Staunton, January 17 – Resistance to any further union with Russia in Belarus and Ukraine is so strong that Vladimir Putin has had to give up, at least for now, any hope to create “a USSR 2.0,” Igor Yakovenko says. Instead, the Kremlin leader is headed in a different direction, toward the restoration of “a Muscovite tsardom.”
Putin hasn’t been able to attract or intimidate Belarus into a new union state, the Russian commentator says; and “even the most unrestrained believers that ‘Crimea is Ours’ understand that Putin will not be able to swallow Ukraine whole.” Consequently, any plans for a new USSR aren’t now on the table (kasparov.ru/material.php?id=5E209CA0653B0).
Moreover, the Kremlin leader has been suffering other defeats, small and large, in recent months. Abkhazia has ousted his hand-picked leader. Libyan Field Marshal Halif Haftar has rejected his ideas, and Iranian President Rouhani has shown how genuine statesmen act and admit their mistakes because they want their citizens to trust them, Yakovenko says.
As a result, and “not having been able to solve the transition problem with the help of going out into geopolitical space beyond Russia’s borders which as is well known do not end anywhere, Putin has turned to the conduct of ‘Citadel,’ a special operation which seeks to transform Russia into a strengthened fortress.”
He has arranged for Russia to reject the primacy of international law, to restrict access to positions of authority by anyone with significant connections abroad, and to give him the chance to rule “to the end of his life.” And an examination of the 75 people on his constitutional reform working group suggest that even more horrific changes may be ahead.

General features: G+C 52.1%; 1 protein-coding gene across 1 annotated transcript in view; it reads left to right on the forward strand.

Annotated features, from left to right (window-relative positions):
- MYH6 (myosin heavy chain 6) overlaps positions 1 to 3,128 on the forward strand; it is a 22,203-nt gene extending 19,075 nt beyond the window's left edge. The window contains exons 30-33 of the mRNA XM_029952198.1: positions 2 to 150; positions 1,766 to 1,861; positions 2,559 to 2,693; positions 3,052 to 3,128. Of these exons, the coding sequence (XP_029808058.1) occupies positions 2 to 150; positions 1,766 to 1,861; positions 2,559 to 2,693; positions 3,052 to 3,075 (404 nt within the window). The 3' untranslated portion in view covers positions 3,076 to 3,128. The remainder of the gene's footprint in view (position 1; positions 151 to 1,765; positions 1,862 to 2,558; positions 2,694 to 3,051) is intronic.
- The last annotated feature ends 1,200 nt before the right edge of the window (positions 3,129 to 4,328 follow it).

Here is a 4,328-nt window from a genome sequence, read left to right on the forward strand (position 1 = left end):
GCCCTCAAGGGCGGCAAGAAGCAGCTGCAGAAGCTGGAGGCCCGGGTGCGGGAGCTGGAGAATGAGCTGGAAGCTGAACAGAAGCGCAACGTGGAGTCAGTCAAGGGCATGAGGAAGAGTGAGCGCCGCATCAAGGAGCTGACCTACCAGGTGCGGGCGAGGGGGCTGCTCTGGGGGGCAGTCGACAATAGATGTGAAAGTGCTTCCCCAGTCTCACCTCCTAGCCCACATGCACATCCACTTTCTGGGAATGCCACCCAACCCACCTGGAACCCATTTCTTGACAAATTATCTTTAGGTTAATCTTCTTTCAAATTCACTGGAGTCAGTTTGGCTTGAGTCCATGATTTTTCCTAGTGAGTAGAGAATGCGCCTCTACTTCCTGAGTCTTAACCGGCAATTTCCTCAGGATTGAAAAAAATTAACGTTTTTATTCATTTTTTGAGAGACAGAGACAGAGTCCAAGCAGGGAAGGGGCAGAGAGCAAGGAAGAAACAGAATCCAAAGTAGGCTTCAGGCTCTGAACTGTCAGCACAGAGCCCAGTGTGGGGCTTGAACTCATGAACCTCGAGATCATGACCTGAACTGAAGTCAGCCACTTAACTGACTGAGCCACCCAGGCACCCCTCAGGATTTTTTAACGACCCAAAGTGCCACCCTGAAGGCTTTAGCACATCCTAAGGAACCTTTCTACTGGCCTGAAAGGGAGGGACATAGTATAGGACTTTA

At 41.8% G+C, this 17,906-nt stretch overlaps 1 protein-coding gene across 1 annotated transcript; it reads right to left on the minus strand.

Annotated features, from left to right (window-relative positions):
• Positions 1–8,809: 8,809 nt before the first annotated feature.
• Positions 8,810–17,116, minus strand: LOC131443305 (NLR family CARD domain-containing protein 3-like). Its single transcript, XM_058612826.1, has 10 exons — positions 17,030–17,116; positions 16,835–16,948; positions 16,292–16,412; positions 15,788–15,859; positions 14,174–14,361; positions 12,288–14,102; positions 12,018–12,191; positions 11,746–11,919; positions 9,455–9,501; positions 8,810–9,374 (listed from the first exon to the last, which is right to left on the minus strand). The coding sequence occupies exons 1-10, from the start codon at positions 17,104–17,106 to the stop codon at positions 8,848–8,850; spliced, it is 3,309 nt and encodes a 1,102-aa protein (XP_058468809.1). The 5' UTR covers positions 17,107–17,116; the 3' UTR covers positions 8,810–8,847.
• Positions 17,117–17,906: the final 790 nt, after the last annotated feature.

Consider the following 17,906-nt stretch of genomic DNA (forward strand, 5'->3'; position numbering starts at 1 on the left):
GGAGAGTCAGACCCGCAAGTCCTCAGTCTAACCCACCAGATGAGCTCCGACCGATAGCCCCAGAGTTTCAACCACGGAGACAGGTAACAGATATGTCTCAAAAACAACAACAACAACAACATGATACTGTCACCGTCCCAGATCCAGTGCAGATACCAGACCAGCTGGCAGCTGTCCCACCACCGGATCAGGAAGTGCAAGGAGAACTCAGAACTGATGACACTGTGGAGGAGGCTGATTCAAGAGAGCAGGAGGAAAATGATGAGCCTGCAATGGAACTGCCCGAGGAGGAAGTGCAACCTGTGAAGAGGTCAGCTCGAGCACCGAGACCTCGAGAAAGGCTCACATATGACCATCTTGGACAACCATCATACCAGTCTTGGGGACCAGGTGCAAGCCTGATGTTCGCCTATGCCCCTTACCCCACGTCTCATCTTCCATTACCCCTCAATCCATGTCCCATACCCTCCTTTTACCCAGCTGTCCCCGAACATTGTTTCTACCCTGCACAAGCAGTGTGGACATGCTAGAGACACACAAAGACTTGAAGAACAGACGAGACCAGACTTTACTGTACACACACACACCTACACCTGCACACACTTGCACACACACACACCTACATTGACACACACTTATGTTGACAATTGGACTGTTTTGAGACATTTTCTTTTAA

Among their number are ENikolay Doluda, the all-Russian Cossack Ataman, decorated for his role in Crimea in 2014; two-time Olympic champion Elena Isinbayeva, actor Vladimir Mashkov, and pianist Denis Matsuyeva. They’ve clearly been included to suggest that the group will reflect the population. But others are certain to set the weather.
And “unfortunately,” these others suggest that Russia’s march away from the contemporary world will not be limited by Putin’s proposals but in fact will go back beyond what Russia’s constitution writers in 1993 tried to put in place, the Russian commentator continues.
Under particular threat, Yakovenko suggests, is Article 13 of the current constitution which prohibits the creation of a state ideology. Among the working group participants are several, including Mosfilm’s Karen Shakhnazarov, notorious Senator Andrey Klishas, and Academician Taliya Khabriyeva, all of whom support having a state ideology again.
This means, Yakovenko says, that “a USSR 2.0 is not going to be restored in any form. Instead, it has been decided to build a Muscovite tsardom of the 16th century in the 21st. With all its archaic features, its obscurantism, its tyranny and its [much-ballyhooed] spiritual bonds.”
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